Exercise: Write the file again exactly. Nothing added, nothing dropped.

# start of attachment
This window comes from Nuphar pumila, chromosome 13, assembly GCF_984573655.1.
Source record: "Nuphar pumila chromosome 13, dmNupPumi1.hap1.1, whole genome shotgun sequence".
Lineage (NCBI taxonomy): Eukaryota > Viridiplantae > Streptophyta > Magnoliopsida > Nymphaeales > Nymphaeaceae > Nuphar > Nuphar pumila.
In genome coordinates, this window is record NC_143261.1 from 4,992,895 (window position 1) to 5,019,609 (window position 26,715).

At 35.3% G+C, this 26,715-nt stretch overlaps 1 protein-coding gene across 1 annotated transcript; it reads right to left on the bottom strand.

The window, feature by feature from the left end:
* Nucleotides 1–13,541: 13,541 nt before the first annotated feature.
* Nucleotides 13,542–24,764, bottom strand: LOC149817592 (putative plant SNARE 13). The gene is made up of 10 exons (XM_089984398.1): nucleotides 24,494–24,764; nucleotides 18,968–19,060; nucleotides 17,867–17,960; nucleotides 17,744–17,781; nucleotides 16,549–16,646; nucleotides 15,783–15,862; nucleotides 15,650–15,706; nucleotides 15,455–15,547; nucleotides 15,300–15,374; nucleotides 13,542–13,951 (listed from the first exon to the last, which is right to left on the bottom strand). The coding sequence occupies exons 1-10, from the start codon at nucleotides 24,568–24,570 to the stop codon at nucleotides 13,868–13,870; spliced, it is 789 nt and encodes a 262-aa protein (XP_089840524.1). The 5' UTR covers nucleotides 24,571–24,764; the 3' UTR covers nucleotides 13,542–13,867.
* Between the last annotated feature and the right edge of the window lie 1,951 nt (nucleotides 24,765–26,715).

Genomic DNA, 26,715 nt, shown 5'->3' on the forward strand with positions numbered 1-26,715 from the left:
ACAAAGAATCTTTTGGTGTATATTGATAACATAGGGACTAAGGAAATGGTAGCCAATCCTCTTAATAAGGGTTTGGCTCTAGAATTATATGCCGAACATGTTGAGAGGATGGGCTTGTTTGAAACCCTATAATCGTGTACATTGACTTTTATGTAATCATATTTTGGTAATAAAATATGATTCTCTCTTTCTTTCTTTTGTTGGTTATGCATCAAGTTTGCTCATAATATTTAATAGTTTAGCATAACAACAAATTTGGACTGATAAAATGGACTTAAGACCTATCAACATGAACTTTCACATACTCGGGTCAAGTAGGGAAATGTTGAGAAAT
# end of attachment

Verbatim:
This window comes from Nuphar pumila, chromosome 13, assembly GCF_984573655.1.
Source record: "Nuphar pumila chromosome 13, dmNupPumi1.hap1.1, whole genome shotgun sequence".
Lineage (NCBI taxonomy): Eukaryota > Viridiplantae > Streptophyta > Magnoliopsida > Nymphaeales > Nymphaeaceae > Nuphar > Nuphar pumila.
In genome coordinates, this window is record NC_143261.1 from 4,992,895 (window position 1) to 5,019,609 (window position 26,715).

At 35.3% G+C, this 26,715-nt stretch overlaps 1 protein-coding gene across 1 annotated transcript; it reads right to left on the bottom strand.

The window, feature by feature from the left end:
* Nucleotides 1–13,541: 13,541 nt before the first annotated feature.
* Nucleotides 13,542–24,764, bottom strand: LOC149817592 (putative plant SNARE 13). The gene is made up of 10 exons (XM_089984398.1): nucleotides 24,494–24,764; nucleotides 18,968–19,060; nucleotides 17,867–17,960; nucleotides 17,744–17,781; nucleotides 16,549–16,646; nucleotides 15,783–15,862; nucleotides 15,650–15,706; nucleotides 15,455–15,547; nucleotides 15,300–15,374; nucleotides 13,542–13,951 (listed from the first exon to the last, which is right to left on the bottom strand). The coding sequence occupies exons 1-10, from the start codon at nucleotides 24,568–24,570 to the stop codon at nucleotides 13,868–13,870; spliced, it is 789 nt and encodes a 262-aa protein (XP_089840524.1). The 5' UTR covers nucleotides 24,571–24,764; the 3' UTR covers nucleotides 13,542–13,867.
* Between the last annotated feature and the right edge of the window lie 1,951 nt (nucleotides 24,765–26,715).

Genomic DNA, 26,715 nt, shown 5'->3' on the forward strand with positions numbered 1-26,715 from the left:
ACAAAGAATCTTTTGGTGTATATTGATAACATAGGGACTAAGGAAATGGTAGCCAATCCTCTTAATAAGGGTTTGGCTCTAGAATTATATGCCGAACATGTTGAGAGGATGGGCTTGTTTGAAACCCTATAATCGTGTACATTGACTTTTATGTAATCATATTTTGGTAATAAAATATGATTCTCTCTTTCTTTCTTTTGTTGGTTATGCATCAAGTTTGCTCATAATATTTAATAGTTTAGCATAACAACAAATTTGGACTGATAAAATGGACTTAAGACCTATCAACATGAACTTTCACATACTCGGGTCAAGTAGGGAAATGTTGAGAAAT